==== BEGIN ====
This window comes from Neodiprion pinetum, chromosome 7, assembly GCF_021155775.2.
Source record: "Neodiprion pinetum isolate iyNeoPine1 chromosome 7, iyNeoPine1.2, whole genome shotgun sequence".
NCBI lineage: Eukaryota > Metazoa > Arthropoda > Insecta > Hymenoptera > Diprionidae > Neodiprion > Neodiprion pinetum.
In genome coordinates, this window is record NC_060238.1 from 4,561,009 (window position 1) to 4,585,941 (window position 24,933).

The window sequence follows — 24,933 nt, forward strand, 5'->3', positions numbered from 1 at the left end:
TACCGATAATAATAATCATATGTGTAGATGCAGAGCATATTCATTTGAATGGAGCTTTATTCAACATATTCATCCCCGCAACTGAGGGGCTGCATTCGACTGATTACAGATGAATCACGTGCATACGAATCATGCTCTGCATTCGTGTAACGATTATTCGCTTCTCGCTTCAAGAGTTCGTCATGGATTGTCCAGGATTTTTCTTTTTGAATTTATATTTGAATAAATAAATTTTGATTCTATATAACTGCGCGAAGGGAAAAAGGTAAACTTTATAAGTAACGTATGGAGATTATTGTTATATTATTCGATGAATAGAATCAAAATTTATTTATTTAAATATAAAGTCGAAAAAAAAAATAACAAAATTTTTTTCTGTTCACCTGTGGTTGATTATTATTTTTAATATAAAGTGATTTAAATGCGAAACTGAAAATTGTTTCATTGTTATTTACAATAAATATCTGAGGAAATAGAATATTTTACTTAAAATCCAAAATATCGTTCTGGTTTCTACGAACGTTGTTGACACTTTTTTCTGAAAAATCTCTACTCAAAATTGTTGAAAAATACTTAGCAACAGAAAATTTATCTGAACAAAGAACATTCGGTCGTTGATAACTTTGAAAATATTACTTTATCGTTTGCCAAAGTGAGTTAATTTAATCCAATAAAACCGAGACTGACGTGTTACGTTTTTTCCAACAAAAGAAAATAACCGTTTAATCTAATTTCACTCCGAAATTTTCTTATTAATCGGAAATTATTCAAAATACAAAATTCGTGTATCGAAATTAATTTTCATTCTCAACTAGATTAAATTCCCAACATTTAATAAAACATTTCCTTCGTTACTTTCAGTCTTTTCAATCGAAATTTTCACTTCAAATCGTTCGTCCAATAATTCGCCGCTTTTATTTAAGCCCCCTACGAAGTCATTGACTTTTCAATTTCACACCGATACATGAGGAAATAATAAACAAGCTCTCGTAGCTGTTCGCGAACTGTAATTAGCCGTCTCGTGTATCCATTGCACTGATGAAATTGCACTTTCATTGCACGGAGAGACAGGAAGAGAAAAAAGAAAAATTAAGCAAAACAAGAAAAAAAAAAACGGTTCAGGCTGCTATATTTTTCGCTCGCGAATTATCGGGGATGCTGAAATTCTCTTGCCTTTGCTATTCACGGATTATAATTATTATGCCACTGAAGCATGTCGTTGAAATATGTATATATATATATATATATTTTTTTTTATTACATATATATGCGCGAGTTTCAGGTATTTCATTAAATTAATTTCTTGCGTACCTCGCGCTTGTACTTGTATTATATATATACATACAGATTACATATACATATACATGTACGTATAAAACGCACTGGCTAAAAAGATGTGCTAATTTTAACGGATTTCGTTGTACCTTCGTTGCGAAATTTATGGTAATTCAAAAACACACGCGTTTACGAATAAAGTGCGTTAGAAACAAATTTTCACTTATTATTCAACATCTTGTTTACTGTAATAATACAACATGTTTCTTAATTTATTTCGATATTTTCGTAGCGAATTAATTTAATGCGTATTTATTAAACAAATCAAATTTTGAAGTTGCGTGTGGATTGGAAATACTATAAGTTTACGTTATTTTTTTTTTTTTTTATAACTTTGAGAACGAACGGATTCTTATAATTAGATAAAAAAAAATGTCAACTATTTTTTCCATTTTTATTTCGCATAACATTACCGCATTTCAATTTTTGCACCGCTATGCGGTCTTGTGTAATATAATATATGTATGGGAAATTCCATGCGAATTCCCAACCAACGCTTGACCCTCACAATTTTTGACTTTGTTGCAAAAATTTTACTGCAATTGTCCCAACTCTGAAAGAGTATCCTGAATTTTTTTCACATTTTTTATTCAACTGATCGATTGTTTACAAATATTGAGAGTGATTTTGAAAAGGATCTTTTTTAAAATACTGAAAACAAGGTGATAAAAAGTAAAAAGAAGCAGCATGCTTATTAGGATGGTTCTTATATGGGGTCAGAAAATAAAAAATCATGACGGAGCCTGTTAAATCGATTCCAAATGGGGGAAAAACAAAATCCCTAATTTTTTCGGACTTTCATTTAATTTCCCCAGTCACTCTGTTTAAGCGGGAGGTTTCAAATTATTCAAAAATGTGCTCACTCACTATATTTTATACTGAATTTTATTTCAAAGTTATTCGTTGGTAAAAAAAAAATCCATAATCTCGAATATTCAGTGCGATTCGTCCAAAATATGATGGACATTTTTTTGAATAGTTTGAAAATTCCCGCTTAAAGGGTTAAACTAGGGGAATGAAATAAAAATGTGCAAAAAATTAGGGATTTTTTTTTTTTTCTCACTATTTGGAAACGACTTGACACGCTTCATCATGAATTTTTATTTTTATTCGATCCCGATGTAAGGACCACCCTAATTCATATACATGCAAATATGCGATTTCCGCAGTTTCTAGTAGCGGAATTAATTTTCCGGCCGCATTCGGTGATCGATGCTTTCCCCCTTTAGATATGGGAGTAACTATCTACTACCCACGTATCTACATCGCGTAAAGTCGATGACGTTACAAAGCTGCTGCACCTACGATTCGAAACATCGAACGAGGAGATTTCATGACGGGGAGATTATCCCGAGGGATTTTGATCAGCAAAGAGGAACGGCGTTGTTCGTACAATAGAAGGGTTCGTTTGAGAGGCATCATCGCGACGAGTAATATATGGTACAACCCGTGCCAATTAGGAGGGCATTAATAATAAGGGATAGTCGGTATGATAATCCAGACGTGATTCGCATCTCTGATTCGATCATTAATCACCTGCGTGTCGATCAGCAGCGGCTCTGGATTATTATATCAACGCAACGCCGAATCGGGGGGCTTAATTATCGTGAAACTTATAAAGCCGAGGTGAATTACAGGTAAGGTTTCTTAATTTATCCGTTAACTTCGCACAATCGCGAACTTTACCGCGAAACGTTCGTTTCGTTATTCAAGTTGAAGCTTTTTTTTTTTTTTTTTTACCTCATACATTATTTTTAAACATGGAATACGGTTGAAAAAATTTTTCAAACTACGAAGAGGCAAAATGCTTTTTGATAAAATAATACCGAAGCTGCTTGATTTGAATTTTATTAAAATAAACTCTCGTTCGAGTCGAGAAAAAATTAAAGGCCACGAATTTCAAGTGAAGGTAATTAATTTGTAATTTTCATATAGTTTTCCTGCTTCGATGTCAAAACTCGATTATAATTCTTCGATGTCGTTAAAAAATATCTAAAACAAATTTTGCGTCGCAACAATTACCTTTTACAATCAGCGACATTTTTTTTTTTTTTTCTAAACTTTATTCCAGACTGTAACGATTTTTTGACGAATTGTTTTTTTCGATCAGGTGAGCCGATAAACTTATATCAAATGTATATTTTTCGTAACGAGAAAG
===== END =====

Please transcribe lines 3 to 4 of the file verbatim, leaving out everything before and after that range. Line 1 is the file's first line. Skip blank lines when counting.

NCBI lineage: Eukaryota > Metazoa > Arthropoda > Insecta > Hymenoptera > Diprionidae > Neodiprion > Neodiprion pinetum.
In genome coordinates, this window is record NC_060238.1 from 4,561,009 (window position 1) to 4,585,941 (window position 24,933).